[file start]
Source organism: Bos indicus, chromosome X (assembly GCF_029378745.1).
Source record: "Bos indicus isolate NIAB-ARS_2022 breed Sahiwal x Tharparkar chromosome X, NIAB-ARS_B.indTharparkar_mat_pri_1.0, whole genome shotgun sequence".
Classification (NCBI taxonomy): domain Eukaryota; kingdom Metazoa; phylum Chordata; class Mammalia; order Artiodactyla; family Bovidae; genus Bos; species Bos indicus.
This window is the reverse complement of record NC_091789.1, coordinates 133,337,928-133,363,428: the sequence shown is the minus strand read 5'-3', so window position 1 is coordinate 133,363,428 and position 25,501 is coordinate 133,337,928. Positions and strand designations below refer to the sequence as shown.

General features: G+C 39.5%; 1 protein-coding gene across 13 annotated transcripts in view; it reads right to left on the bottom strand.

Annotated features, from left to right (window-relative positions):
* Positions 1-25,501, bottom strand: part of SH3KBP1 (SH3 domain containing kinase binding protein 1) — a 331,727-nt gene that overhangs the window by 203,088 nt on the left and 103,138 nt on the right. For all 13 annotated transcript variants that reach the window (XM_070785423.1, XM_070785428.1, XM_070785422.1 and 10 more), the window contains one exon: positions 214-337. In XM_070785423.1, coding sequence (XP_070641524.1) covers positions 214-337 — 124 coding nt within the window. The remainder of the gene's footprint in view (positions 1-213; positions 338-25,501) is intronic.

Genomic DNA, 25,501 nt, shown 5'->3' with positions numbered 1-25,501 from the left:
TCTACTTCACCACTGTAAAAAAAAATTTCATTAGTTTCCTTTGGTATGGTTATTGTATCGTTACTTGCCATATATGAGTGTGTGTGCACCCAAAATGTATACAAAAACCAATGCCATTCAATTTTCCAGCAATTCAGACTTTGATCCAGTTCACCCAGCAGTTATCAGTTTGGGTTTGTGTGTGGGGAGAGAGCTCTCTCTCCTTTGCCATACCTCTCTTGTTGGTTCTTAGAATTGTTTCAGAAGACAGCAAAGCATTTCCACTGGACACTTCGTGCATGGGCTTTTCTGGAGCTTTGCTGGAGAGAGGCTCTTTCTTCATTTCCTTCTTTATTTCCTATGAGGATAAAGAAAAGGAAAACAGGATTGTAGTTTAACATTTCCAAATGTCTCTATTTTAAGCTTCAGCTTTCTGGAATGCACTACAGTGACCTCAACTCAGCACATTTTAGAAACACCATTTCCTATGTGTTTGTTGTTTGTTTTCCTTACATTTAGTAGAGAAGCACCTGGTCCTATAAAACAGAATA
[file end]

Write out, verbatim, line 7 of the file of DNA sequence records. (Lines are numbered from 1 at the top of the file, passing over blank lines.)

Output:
* Positions 1-25,501, bottom strand: part of SH3KBP1 (SH3 domain containing kinase binding protein 1) — a 331,727-nt gene that overhangs the window by 203,088 nt on the left and 103,138 nt on the right. For all 13 annotated transcript variants that reach the window (XM_070785423.1, XM_070785428.1, XM_070785422.1 and 10 more), the window contains one exon: positions 214-337. In XM_070785423.1, coding sequence (XP_070641524.1) covers positions 214-337 — 124 coding nt within the window. The remainder of the gene's footprint in view (positions 1-213; positions 338-25,501) is intronic.